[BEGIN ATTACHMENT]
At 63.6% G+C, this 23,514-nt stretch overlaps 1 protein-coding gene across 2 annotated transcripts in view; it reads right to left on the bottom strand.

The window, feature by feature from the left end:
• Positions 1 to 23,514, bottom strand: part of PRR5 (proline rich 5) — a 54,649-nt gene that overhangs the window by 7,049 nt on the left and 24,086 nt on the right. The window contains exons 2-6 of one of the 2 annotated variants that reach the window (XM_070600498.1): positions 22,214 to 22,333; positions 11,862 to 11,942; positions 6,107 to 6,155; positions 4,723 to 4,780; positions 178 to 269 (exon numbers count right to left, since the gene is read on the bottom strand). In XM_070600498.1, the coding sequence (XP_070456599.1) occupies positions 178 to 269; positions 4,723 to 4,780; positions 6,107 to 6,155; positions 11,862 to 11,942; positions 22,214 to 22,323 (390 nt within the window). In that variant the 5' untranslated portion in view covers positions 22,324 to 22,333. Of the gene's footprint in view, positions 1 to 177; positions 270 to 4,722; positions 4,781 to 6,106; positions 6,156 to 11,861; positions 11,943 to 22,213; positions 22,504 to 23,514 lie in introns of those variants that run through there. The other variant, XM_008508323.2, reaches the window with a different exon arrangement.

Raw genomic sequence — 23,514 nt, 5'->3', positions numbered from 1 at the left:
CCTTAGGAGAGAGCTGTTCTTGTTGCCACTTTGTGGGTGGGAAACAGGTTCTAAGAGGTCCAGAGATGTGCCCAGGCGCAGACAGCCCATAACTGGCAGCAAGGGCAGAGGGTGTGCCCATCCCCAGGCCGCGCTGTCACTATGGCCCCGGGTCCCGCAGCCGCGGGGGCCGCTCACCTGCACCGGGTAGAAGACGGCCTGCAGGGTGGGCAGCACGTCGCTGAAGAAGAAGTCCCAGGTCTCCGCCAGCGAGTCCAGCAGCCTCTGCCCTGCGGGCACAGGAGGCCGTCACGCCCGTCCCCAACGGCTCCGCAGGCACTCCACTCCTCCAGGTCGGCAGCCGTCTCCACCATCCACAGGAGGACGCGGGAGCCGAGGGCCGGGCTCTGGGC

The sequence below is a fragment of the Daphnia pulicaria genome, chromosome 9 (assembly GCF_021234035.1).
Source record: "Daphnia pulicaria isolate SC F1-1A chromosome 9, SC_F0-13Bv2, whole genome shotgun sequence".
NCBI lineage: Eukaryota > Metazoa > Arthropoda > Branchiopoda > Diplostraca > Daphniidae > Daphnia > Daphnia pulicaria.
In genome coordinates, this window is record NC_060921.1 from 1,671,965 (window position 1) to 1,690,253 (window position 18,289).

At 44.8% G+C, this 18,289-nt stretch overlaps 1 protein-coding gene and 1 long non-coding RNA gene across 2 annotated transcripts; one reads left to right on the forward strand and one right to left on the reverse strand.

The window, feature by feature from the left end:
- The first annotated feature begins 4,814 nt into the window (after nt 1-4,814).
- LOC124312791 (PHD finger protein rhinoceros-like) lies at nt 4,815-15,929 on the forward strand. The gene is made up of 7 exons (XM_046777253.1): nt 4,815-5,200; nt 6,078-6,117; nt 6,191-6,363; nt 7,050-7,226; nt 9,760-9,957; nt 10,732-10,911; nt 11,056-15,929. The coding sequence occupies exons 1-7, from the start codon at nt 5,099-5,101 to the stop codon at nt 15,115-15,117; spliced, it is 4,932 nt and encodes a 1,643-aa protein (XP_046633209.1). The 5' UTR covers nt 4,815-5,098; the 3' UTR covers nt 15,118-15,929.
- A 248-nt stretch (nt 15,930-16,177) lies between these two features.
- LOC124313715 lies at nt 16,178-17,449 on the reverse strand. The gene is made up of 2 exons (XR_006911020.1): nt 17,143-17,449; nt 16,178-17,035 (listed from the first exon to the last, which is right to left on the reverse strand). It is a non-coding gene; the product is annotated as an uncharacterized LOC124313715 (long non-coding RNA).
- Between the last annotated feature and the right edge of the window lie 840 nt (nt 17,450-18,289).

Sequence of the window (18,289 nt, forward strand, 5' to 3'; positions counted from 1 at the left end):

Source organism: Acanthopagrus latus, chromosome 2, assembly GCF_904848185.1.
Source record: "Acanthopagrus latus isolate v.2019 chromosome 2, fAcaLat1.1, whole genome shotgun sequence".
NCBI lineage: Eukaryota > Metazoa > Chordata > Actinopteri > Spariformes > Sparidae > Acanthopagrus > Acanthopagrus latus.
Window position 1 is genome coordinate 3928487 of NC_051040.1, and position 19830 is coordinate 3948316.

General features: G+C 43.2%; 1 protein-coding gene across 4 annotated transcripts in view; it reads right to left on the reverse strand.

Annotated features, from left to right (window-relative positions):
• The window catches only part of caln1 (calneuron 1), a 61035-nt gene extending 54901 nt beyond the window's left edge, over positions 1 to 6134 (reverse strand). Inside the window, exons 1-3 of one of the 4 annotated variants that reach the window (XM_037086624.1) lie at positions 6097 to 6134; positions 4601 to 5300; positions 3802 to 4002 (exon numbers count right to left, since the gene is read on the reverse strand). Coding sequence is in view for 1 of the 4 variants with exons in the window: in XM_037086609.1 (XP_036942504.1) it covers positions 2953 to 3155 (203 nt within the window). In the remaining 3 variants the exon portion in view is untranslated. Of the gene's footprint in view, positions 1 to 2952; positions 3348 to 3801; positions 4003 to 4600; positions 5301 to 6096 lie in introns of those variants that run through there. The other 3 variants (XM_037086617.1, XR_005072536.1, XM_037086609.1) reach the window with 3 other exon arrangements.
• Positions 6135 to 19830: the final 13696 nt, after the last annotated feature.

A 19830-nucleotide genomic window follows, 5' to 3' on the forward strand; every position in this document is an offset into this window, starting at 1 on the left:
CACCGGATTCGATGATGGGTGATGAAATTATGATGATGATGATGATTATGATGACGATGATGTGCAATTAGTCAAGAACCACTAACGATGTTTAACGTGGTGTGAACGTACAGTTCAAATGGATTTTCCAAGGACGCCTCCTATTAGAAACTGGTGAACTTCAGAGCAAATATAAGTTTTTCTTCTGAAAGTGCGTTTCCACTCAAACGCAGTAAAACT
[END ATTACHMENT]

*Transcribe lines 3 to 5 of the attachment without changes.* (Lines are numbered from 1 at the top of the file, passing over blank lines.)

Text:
• Positions 1 to 23,514, bottom strand: part of PRR5 (proline rich 5) — a 54,649-nt gene that overhangs the window by 7,049 nt on the left and 24,086 nt on the right. The window contains exons 2-6 of one of the 2 annotated variants that reach the window (XM_070600498.1): positions 22,214 to 22,333; positions 11,862 to 11,942; positions 6,107 to 6,155; positions 4,723 to 4,780; positions 178 to 269 (exon numbers count right to left, since the gene is read on the bottom strand). In XM_070600498.1, the coding sequence (XP_070456599.1) occupies positions 178 to 269; positions 4,723 to 4,780; positions 6,107 to 6,155; positions 11,862 to 11,942; positions 22,214 to 22,323 (390 nt within the window). In that variant the 5' untranslated portion in view covers positions 22,324 to 22,333. Of the gene's footprint in view, positions 1 to 177; positions 270 to 4,722; positions 4,781 to 6,106; positions 6,156 to 11,861; positions 11,943 to 22,213; positions 22,504 to 23,514 lie in introns of those variants that run through there. The other variant, XM_008508323.2, reaches the window with a different exon arrangement.

Raw genomic sequence — 23,514 nt, 5'->3', positions numbered from 1 at the left:
CCTTAGGAGAGAGCTGTTCTTGTTGCCACTTTGTGGGTGGGAAACAGGTTCTAAGAGGTCCAGAGATGTGCCCAGGCGCAGACAGCCCATAACTGGCAGCAAGGGCAGAGGGTGTGCCCATCCCCAGGCCGCGCTGTCACTATGGCCCCGGGTCCCGCAGCCGCGGGGGCCGCTCACCTGCACCGGGTAGAAGACGGCCTGCAGGGTGGGCAGCACGTCGCTGAAGAAGAAGTCCCAGGTCTCCGCCAGCGAGTCCAGCAGCCTCTGCCCTGCGGGCACAGGAGGCCGTCACGCCCGTCCCCAACGGCTCCGCAGGCACTCCACTCCTCCAGGTCGGCAGCCGTCTCCACCATCCACAGGAGGACGCGGGAGCCGAGGGCCGGGCTCTGGGC